“This designation reaffirms our commitment to providing exceptional emergency care to residents throughout southern Middle Tennessee,” said Maury Regional Health CEO Martin Chaney, MD. “It wouldn’t be possible without the exceptional care being provided by our intensive care and emergency teams.”

 The Tennessee State Trauma Center Site Visit Team conducted a provisional site visit at MRMC on Oct. 12 to ensure compliance with all criteria required for state provisional designation as a Level IV Trauma Center. The site visit included interviews with key personnel, chart reviews, trauma activation criteria and reviews of various facility and staff resources, capabilities and services.

 Trauma Center designation is designed to identify hospitals that are committed to providing a given level of care for trauma patients. For more information about the state of Tennessee’s trauma care system plan, visit

Savilla Morgan Signs with UT (WKOM Audio 2:00)

Yesterday, Columbia Central senior Savilla Morgan, a standout athlete, has signed with UT Knoxville. With more is WKOM’s Barry Duke…

Veteran’s Day Parade (MSM)

Maury County’s Veteran’s Day Parade is right around the corner, and the grand marshals have been announced as hometown heroes Beverly Williams, who served in Vietnam, and Dale Winston Riggs, who served in the Korean War.

This year’s parade, which will take place on Saturday, Nov. 11, will be the county’s first in recent years.

Raised in California, Beverly Williams received her bachelor’s degree in nursing in 1966 and later received her master’s degree in health care management in 1977.

Williams began active duty in 1966 where she was assigned to MAC Scott Air Force Base in Illinois to hospital nursing. She then served in Danang, Vietnam, 22nd CSF (Casualty Staging Flight) from April 15, 1968 to April 15, 1969.

Upon being promoted to the rank of captain, Williams’ assignment was to treat and prepare causalities from all branches in Northern I Corps for evacuation for additional care.

After returning home, Williams joined the California Air National Guard, becoming part of the 146th Aeromedical Evacuation Squadron in Van Nuys, Calif., before graduating from flight school in 1971.

According to a biography provided by the Maury County Veterans Service Office, Williams became inactive after marrying, but remained on reserve status until she was honorably discharged in 1987.

Williams, who has resided in Spring Hill since 2010, said she is excited and humbled to serve as one of the grand marshals in the Parade.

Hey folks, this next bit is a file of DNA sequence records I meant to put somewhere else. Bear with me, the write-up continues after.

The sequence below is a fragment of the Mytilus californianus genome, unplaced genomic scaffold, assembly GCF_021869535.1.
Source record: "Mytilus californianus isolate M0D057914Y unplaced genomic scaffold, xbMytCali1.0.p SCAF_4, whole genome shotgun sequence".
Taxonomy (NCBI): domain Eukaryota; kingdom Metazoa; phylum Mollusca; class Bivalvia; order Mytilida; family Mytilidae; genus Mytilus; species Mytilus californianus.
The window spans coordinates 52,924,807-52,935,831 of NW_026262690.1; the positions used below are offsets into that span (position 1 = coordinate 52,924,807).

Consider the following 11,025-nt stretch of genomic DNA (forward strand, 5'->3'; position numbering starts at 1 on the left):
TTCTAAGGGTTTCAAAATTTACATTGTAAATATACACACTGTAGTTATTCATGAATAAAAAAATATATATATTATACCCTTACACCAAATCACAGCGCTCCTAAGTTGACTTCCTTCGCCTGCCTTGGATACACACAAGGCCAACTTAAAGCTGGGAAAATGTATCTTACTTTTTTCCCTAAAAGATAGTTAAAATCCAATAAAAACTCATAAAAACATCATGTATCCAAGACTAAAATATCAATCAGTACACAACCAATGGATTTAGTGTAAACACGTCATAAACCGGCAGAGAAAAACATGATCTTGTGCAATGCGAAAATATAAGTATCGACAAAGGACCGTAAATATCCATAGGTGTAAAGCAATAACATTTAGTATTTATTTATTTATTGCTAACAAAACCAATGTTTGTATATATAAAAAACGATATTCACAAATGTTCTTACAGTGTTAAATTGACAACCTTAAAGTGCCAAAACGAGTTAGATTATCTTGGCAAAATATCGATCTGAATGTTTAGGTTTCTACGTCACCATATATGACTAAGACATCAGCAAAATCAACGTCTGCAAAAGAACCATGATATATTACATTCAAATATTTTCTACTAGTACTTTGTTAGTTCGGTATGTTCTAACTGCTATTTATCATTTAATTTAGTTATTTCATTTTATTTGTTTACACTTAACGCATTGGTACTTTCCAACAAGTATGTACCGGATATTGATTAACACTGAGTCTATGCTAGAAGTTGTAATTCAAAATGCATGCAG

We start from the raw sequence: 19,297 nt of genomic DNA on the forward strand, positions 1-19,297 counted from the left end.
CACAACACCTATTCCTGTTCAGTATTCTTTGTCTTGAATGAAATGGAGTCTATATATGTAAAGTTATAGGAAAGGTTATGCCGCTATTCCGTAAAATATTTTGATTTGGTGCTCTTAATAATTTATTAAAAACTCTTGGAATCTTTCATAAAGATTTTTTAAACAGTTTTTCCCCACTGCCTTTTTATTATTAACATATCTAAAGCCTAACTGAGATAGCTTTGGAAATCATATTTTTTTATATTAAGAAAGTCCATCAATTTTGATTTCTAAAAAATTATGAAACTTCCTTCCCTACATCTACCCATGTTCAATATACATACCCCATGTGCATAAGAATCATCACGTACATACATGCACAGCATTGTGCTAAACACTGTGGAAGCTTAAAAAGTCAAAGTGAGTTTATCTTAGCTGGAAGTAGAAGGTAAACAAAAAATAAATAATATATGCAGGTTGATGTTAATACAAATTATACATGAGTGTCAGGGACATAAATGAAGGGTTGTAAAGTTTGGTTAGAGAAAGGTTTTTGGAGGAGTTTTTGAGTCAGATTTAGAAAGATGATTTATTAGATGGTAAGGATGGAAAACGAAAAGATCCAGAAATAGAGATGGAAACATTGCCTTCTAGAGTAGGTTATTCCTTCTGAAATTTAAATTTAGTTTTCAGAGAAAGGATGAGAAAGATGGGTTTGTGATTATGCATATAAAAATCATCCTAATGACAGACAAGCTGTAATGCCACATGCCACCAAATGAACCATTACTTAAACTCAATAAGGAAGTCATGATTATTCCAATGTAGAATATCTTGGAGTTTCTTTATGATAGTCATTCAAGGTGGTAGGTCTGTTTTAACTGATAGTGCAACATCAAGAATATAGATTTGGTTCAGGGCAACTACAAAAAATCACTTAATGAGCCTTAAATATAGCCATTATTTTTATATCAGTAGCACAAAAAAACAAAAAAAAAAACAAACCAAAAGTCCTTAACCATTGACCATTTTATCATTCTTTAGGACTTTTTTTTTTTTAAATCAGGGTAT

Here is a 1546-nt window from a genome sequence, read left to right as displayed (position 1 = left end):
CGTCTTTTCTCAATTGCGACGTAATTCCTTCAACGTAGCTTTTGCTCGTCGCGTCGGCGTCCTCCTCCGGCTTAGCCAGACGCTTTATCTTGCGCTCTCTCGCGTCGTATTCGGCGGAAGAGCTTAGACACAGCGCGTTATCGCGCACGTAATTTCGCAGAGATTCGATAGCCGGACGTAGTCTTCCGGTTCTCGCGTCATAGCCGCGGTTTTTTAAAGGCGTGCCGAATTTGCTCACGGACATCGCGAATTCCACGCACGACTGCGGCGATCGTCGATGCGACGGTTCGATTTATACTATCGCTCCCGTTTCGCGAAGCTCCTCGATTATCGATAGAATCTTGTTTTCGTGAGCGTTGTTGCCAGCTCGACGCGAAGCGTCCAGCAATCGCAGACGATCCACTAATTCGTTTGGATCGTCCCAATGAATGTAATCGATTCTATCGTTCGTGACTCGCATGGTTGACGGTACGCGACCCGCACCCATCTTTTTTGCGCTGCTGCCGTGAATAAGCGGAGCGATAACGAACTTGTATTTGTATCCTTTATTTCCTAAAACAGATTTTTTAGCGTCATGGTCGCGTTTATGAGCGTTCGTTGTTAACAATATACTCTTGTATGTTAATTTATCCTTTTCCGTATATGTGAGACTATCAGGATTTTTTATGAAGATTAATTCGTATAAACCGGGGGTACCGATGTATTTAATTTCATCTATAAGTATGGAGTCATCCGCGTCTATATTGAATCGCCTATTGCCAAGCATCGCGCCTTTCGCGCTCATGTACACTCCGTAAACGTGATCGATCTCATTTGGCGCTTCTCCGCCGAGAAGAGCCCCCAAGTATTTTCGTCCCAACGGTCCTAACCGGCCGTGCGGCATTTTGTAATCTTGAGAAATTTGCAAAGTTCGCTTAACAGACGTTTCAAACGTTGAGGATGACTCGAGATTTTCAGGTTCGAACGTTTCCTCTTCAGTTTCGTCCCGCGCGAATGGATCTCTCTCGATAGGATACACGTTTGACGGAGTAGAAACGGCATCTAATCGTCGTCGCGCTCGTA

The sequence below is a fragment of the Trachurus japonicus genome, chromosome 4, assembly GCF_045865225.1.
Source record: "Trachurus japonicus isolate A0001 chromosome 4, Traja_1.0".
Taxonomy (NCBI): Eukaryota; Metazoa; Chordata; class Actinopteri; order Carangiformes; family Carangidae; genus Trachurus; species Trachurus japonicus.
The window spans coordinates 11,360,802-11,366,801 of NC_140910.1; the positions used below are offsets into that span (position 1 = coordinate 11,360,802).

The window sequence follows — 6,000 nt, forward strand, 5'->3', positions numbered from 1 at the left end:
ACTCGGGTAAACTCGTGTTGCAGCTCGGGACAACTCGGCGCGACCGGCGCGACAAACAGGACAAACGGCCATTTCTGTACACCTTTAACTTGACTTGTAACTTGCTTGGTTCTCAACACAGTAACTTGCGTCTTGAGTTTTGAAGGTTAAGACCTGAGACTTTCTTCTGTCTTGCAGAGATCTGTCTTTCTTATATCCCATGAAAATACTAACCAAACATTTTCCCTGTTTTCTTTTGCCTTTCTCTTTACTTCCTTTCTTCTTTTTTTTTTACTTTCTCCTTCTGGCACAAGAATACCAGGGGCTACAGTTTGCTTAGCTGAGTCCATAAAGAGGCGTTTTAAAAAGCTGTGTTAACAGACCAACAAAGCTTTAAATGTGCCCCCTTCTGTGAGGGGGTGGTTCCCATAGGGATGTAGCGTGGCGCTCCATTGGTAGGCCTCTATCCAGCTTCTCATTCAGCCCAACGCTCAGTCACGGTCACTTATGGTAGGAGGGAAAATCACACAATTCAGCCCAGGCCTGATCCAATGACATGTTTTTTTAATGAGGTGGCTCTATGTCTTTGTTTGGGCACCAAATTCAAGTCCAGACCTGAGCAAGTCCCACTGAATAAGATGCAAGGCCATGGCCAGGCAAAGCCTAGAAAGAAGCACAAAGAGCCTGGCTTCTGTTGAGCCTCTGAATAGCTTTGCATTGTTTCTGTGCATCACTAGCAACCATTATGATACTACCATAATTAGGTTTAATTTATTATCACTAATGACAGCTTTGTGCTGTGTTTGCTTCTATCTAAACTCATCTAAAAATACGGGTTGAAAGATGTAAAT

“My heart is always with Gold Star families and our returning vets, in varying needs of ongoing services provided by Lisa and her staff at the Vet Service Office,” she said.

Also set to be in attendance as the second grand marshal is Korean War veteran Dale Winston Riggs.

Born in 1933 during the Great Depression, Riggs enlisted in the Army at only 16 years old. He served as a Combat Infantry Medic in the 9th Infantry 2nd Division, known as “Greybeard,” from 1950-53.

Originally from upstate New York, Riggs moved to Spring Hill in 2020.

Riggs said he believes he was born to fight for his country, while adding another factor in his decision to enlist was the condition he was living in at the time. One of nine children, Riggs said he didn’t have his own bed or pair of shoes growing up.

“Generationally, men of my age enlisted in swarms because it provided three square meals a day, your own pair of shoes, and a bed to sleep in,” Riggs said, adding that his brothers also served.

Riggs said he was first assigned to a medical battalion.

“When they found out I knew how to drive, I was the medic in the ambulance taking wounded POWs back to the base,” he said. “I volunteered to go into the infantry next. I was assigned as a rifle company medic on the front lines, serving in the 9th Infantry 2nd Division Indian Heads.”

Of all of his battles, Riggs said his hardest was Hill 365, known as the “old baldie.”

“There was nothing left up there,” he said. “Just tree stumps and holes when we got done with them.”

Coming home was the difference between “daylight and dark,” Riggs said.

“I did get married and have kids, but you ask any veteran and it never leaves you,” he said. “I am an 89, soon to be 90-year-old man and every night I sleep, I dream of climbing the mountain and all the nameless faces of boys I lost in my arms. I couldn’t save them all.”

For his service, Riggs received the Combat Medical Badge, Bronze Star and Purple Heart. Riggs was also one of 13 men to sign the petition for the creation of the Korean War Monument in D.C. Riggs is also the founding member of the KWVA (Korean War Veterans Association) organization, which was founded in 1984.

Riggs said he doesn’t take being a grand marshal lightly.

“Much like the medals in my display case, I didn’t do any of this for recognition,” he said. “I did it for my country. You never forget it.”

Maury County’s Veteran’s Day Parade is scheduled for Saturday, Nov. 11 at 11 a.m. The parade will start at Columbia Plaza on West 7th Street, passing the Memorial Building before turning at the Polk Home onto S. High Street and ending at the Mulehouse.